Parenting a strong-willed toddler is testing. You feel like whatever you do, you struggle to end the defiance and power struggles and raise a child who just for once listens to your requests.
I want to give you 3 powerful coaching tools to use to start to see a massive difference in your parenting. It’s a little piece of parenting magic that swaps defiance for willing cooperation.
It all comes from Language of Listening® – the 3-part framework I use and teach.
It starts here.
1. Everything children do and say is a communication, and children must continue to communicate until they are heard. So, when a child isn’t listening, go immediately into saying what they want.
“You want to walk around.”
“You want to explore; you’re done with sitting.”
“You want to go to the playground now.”
The great part here is, you’ll know when your child stops and listens to you, the communication gap is closed and you’re then ready to find solutions that work for you.
2. Support your child to find solutions within your boundaries.
In this case, it started by asking myself a few questions and becoming clear on what my boundary is in this situation.
- Is it ok for my daughter to be walking around our table?
- Is the cafe full?
- Will she be disrupting anyone?
- Is it age-appropriate behaviour?
What you want to happen is not right or wrong, we all have our own preferences. Being clear on our boundary and what we want helps us to see what our possibilities are to find solutions.
When your child is screeching and doesn’t want to do what you want, they’re meeting their needs. It might not be in a way you like! But they’re meeting their needs, nonetheless.
One of the premises of LOL is that: All behaviours are driven by three healthy needs: experience, connection, power. Whatever children are doing is already meeting these needs.
The magic of connecting and validating your child’s wants first opens up your child to your guidance. You now get to support your child to find solutions that you DO like.
In Language of Listening®, we call this step CAN Dos. Literally what your child CAN DO that’s within your boundary. This helps you focus on finding solutions that work for everyone.
Here are a few examples:
“You want to get up out of your seat, AND it’s a busy café. You can walk around our table just here. That’s OK with me.”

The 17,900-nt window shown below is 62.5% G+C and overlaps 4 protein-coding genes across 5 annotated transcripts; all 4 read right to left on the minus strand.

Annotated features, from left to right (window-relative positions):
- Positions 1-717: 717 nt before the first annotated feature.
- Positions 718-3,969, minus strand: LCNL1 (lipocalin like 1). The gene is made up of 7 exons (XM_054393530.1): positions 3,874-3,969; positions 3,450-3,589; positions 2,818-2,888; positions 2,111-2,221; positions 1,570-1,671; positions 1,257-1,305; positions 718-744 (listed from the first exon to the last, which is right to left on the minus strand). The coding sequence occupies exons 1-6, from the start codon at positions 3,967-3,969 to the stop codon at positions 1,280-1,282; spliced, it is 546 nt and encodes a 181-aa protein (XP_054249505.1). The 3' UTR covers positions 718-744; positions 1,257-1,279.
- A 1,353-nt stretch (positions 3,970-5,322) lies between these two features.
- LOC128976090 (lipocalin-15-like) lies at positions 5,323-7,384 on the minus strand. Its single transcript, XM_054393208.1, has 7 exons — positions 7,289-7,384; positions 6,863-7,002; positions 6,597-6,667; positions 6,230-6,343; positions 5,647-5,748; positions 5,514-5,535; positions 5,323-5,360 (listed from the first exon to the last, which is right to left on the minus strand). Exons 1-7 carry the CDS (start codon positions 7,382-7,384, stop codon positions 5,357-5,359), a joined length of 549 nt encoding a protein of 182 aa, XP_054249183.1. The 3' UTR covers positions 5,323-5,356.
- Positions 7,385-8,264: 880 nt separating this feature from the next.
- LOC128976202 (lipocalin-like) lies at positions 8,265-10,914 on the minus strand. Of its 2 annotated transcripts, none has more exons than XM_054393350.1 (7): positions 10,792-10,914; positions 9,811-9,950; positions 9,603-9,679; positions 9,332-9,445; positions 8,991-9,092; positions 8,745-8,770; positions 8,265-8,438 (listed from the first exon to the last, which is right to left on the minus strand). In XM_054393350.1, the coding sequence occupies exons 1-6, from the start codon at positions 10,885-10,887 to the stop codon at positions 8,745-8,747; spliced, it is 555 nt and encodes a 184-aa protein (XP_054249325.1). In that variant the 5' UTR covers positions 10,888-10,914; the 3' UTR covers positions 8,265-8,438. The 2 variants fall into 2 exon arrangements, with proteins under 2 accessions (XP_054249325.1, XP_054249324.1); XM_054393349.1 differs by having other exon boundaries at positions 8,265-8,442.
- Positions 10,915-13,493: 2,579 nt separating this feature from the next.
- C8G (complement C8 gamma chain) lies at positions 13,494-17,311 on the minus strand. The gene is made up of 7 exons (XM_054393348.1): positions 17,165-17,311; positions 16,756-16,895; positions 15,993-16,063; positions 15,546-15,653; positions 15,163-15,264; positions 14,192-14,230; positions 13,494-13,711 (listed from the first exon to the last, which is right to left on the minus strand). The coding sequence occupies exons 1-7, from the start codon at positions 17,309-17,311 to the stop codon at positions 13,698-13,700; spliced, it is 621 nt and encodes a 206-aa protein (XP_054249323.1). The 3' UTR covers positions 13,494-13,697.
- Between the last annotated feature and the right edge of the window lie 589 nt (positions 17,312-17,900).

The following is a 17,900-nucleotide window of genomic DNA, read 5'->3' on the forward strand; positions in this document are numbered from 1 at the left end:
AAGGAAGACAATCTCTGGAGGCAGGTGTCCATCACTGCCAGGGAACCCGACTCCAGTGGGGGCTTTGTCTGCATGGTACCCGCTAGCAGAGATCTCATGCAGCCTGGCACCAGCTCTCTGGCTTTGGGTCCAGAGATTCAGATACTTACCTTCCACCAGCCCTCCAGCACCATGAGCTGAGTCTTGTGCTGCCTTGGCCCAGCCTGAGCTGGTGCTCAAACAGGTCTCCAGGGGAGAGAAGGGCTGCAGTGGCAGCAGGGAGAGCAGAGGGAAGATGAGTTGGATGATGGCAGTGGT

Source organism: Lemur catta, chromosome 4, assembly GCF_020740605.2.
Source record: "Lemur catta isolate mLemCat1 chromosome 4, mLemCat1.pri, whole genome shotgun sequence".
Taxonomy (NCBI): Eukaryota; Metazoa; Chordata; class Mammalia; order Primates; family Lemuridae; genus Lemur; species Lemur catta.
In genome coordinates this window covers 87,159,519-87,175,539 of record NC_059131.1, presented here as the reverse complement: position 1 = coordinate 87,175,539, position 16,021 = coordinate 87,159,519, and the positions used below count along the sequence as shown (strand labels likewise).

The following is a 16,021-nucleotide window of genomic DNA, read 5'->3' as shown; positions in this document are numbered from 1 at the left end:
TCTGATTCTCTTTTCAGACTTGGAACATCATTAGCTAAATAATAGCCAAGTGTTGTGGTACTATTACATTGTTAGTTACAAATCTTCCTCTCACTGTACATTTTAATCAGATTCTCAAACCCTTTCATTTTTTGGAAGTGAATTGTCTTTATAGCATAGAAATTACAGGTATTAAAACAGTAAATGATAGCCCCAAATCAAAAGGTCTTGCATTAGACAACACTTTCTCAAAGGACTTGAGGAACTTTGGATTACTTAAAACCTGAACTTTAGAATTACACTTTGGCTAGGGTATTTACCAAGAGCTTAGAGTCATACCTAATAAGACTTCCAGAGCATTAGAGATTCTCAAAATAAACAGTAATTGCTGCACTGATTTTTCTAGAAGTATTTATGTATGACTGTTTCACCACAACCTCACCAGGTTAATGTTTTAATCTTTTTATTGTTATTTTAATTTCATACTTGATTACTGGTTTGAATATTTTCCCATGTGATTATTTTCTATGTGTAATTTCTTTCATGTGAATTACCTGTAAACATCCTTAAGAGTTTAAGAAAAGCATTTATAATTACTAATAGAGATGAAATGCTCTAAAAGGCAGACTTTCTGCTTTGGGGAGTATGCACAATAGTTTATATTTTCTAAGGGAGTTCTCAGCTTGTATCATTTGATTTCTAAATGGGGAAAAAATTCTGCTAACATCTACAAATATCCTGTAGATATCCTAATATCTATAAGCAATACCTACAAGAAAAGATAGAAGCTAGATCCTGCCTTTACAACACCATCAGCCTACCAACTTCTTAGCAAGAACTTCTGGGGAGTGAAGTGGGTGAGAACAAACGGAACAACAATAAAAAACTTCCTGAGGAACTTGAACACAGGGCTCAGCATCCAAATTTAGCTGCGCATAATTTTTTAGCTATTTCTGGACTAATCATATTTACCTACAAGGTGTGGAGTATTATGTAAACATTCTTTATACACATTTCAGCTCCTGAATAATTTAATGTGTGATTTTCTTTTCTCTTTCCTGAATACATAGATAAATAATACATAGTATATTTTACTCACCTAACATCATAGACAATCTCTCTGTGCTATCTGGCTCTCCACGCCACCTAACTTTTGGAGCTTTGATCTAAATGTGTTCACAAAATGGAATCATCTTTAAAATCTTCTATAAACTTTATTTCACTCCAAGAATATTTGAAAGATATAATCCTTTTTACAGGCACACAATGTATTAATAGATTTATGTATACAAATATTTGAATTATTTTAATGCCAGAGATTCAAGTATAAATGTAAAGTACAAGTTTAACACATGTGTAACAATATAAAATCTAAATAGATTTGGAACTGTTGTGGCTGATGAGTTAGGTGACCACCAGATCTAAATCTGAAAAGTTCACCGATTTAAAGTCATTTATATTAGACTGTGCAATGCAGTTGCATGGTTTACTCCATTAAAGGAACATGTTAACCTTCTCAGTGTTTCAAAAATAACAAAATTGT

“You’ve finished your biscuit, AND we’re not all finished. Must be something you CAN DO to keep busy while we finish.”
“You want to move, you’re done with sitting. You can come with me to pay the lady. Would you like to hold the receipt?”
This acknowledges your child’s needs while holding your boundaries – finding solutions that work for everyone.
Or you can turn the problem-solving over to your child like this:
“You want to keep busy, we’re leaving soon, and you need to stay close. Hmm, must be something you CAN DO?”
3. When you or your child have found a solution that works for everyone, make sure to acknowledge your child for their cooperation.
“You wanted to get up out of your seat, and you found something to do while you waited. That took patience.”
“You wanted to go to the playground, and you waited so calmly walking round our table. That took self-control!”
“You came up with a solution that works for everyone! That shows you’re a problem-solver.”
This is what Language of Listening® calls naming STRENGTHs. All children have every possible inner strength. Children act according to who they believe they are.
When we finish our interactions by pointing out STRENGTHs it allows our child to see their capability to problem-solve and find solutions.
Why this works.
Your child’s behaviour is guided by her STRENGTHs, (the ones you just pointed out to her) This is what impacts her future behaviour. So when she sees herself in this way, she will go and show you all the other ways she has that strength.
How you respond on this trip isn’t just impacting the enjoyment of this trip – it’s setting up all your future trips too.
You’re setting yourself up for future trouble if the trip to the café ends with your child thinking of herself as spoiling the trip to the café, never listening or always wanting her own way.
If you learn how to point out strengths then you’re setting yourself up for future successful outings. She gets to have the inner voice of “Oh! Yes, that did take patience to wait while the others finished. I did find a solution, I’m a problem-solver.”
These 3-steps are the keys to gain willing cooperation and bring out your strong-willed little one’s inner strengths. You coach them to find their own solutions and control their own behaviour within your boundaries. Now that’s what I call a win/win.